The wonderful folks at Mandala Homes asked me to help out with some timber accent details for a home that is being pre-fabricated in Nelson, BC and then shipped and assembled in Hawaii.
The cloudlift design cut into the ends of these timbers is based on Greene and Greene architectural design. I cut them using a carving bar on my chainsaw – the same bar used when carving chainsaw sculptures. Using the chainsaw to cut these kind of details is my favorite way to do it! Years ago I couldn’t afford to buy a dedicated portable bandsaw for this task so I taught myself how to carve these details with a chainsaw. These timbers will be beams in the project going to Hawaii, and as you see in the photo, they are ready to be sanded and finished.
Greene and Greene were two brothers who created a very unique style of architecture in building residential houses. The style they were later acclaimed for was used in all aspects of their buildings, from the structural elements and exterior, right down to the tiny details on the trim and furniture inside the house. The Greene and Greene style happens to be one of my favorite architectural styles to date – only slightly ousted by the Japanese and Asian styles, which actually inspired the Greenes’ look.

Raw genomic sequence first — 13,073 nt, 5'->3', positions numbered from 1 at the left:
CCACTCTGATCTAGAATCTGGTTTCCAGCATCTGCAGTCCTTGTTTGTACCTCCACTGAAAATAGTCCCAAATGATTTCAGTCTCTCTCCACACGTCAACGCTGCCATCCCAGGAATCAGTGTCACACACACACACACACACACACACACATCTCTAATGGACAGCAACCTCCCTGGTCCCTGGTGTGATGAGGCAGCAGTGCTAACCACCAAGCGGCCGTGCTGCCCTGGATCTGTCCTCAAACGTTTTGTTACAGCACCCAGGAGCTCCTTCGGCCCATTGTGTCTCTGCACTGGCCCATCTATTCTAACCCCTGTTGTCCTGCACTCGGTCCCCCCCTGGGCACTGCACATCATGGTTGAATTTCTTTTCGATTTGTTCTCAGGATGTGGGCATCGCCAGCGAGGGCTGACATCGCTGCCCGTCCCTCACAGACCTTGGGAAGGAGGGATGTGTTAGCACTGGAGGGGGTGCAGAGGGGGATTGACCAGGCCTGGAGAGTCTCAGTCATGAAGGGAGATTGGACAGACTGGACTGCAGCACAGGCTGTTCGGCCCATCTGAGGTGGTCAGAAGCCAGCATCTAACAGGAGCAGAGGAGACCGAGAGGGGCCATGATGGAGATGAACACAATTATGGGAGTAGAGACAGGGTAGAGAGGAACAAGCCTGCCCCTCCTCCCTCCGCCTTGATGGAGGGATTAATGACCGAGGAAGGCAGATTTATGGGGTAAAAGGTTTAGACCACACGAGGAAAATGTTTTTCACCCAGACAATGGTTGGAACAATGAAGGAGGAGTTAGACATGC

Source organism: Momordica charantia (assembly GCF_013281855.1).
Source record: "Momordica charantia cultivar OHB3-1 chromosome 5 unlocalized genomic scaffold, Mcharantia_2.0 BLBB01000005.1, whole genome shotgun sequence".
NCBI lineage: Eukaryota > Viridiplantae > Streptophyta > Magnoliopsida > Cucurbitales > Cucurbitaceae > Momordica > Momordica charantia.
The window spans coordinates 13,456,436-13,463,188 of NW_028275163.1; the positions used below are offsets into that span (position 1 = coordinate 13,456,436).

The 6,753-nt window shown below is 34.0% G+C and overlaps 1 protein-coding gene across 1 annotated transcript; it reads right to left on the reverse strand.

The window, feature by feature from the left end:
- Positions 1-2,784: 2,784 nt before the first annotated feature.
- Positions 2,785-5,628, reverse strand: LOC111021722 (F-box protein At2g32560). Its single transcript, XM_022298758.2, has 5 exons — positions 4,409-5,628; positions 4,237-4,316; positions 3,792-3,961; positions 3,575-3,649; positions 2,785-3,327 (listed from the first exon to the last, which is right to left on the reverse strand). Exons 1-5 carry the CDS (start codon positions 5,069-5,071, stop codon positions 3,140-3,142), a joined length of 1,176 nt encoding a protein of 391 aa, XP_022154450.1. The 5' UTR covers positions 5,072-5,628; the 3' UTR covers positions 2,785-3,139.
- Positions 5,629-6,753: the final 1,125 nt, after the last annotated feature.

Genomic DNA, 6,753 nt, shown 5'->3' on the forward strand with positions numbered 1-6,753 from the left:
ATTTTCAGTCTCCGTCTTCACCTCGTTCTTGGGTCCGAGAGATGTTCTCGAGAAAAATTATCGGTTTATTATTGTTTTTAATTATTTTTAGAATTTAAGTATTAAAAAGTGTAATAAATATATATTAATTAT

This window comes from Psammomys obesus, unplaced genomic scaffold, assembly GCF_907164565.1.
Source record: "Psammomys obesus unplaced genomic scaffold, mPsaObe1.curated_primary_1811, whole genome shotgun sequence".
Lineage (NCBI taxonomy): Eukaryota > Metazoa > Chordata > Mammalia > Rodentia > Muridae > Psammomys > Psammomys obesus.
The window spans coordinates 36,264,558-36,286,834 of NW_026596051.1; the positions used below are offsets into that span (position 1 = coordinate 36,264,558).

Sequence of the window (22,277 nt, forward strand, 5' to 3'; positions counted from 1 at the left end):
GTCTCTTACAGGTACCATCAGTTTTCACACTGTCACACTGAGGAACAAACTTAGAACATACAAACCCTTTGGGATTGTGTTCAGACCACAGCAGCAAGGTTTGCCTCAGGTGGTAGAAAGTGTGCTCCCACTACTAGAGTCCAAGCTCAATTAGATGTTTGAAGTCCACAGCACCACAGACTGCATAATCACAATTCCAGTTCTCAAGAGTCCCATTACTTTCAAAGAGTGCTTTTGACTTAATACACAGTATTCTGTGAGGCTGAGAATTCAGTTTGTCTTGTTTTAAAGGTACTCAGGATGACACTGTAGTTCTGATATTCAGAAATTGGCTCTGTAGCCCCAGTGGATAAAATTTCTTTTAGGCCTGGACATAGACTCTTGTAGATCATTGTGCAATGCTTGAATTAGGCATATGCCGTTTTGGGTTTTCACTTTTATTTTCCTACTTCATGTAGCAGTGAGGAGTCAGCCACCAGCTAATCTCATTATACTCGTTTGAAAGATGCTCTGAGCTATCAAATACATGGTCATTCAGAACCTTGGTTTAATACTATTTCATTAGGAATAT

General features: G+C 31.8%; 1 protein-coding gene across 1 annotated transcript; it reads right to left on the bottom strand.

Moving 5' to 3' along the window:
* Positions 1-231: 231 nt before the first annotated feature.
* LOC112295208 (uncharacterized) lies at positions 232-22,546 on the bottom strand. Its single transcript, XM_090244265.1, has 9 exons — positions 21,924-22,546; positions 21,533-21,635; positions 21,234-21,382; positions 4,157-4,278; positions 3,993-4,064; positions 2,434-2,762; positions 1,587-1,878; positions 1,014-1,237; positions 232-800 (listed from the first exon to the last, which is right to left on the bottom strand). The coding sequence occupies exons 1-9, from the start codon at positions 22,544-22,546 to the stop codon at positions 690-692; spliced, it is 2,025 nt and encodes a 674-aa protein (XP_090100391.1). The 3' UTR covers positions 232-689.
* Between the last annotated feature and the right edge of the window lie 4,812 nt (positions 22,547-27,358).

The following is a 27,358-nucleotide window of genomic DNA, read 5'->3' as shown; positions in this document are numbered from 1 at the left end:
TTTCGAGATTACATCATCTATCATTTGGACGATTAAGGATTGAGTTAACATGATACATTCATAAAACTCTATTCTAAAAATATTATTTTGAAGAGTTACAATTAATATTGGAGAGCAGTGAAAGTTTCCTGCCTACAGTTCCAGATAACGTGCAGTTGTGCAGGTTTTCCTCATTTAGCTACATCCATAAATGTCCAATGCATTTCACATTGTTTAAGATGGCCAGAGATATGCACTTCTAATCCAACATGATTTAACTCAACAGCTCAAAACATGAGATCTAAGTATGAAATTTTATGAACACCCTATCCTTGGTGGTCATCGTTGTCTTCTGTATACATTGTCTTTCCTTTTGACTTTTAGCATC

And yes, that is snow on the ground, since it’s still winter in the West Kootenays. I was hoping Mandala might ask me to personally accompany these timbers to Hawaii…. But I’ll settle for some photos when the project is done!
Since my woodworking shop is in the bottom floor of my house, my kids spend a lot of time in there with me. They both have a set of ear muffs and a few tools. My daughter “sets up shop” on the big flat table saw bench (blade retracted, don’t worry). She might sand or saw things with me for a bit, then she brings down blankets, pillows, books, art supplies, and snacks. She plays make believe games, calling her friends on the “phone” and inviting them over to have tea.
My son likes to work on projects at the work bench. Underneath my chop saw, there is a big tote bin with the cut offs from various pieces of wood. He sorts through them and finds ones that are interesting, then makes wood art – like the one you can see in the photo. (This process was inspired a few years ago by his one of his art teachers Nancylee Smith). The project you see is a house that he built himself. He also sweeps up the saw dust on my shop floor for a loonie (he’s saving up for a mountain bike). Pretty soon he’ll be planing timbers with me!